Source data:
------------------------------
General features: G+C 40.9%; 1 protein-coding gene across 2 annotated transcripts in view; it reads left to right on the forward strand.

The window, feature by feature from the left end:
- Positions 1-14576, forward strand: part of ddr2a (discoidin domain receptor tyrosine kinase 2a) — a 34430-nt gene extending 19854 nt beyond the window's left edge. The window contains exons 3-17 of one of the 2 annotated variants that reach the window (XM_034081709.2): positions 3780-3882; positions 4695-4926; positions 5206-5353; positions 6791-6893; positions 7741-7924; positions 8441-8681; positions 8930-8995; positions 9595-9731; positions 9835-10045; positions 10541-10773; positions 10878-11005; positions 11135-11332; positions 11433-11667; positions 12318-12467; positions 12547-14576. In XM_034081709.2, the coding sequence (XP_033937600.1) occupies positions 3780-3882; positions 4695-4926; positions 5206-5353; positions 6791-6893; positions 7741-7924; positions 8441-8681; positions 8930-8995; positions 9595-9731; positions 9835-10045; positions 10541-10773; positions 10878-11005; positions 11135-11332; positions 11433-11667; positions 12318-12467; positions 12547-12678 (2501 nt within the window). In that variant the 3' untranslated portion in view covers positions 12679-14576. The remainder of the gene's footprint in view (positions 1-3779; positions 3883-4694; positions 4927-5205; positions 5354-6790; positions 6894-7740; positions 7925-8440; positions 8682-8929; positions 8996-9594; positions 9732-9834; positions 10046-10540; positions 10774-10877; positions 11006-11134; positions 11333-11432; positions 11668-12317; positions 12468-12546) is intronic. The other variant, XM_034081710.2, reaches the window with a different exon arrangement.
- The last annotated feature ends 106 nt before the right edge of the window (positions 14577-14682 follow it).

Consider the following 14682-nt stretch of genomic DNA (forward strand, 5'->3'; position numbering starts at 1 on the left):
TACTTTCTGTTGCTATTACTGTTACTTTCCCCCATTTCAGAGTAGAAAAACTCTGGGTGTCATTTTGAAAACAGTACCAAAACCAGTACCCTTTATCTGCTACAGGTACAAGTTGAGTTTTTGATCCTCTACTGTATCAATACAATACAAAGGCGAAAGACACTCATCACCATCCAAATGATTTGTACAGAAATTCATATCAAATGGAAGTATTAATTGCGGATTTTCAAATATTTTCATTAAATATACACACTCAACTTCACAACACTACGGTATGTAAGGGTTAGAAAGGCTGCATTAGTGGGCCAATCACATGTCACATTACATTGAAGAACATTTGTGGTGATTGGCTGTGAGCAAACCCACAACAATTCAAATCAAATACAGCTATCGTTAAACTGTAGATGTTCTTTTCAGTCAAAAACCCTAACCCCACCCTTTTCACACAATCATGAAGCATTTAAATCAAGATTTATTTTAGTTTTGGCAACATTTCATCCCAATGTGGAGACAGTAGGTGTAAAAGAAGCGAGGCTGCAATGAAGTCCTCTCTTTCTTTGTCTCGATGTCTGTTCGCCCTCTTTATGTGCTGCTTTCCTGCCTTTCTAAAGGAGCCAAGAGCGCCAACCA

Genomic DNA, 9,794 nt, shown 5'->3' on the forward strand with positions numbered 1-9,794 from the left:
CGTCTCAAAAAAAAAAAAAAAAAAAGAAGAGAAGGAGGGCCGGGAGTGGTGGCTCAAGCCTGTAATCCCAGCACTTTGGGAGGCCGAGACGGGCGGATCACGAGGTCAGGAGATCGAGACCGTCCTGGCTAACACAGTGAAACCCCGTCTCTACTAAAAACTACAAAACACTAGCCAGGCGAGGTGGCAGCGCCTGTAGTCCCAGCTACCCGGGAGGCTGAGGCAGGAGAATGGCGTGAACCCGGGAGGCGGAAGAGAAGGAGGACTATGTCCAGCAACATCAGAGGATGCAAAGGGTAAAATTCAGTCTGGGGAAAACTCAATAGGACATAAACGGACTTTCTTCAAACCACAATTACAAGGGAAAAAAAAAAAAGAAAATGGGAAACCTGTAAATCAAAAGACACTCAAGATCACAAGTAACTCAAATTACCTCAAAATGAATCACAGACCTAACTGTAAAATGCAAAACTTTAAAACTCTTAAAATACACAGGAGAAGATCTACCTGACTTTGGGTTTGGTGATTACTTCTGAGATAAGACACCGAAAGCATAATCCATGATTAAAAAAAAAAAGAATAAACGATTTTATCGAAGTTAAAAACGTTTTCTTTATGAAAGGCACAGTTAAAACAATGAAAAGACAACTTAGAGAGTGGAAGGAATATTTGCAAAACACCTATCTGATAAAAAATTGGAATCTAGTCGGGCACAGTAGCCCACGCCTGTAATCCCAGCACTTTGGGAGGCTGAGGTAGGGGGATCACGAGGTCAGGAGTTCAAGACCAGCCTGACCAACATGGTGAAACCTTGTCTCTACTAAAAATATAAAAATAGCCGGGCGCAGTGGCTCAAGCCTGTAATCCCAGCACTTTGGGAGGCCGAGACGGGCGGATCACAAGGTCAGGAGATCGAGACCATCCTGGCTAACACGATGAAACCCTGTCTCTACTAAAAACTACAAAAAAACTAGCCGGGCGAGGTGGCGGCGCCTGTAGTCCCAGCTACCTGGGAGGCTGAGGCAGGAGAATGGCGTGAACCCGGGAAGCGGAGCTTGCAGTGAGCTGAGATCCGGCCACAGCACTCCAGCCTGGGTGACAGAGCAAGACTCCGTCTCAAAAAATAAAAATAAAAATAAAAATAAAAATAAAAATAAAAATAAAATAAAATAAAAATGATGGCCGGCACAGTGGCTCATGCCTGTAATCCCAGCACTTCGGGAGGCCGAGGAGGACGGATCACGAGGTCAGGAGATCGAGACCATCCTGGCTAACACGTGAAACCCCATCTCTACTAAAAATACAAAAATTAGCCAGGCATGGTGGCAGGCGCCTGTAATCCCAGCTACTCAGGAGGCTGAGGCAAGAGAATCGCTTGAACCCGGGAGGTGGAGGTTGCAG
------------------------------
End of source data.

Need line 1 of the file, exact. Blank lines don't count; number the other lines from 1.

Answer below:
General features: G+C 40.9%; 1 protein-coding gene across 2 annotated transcripts in view; it reads left to right on the forward strand.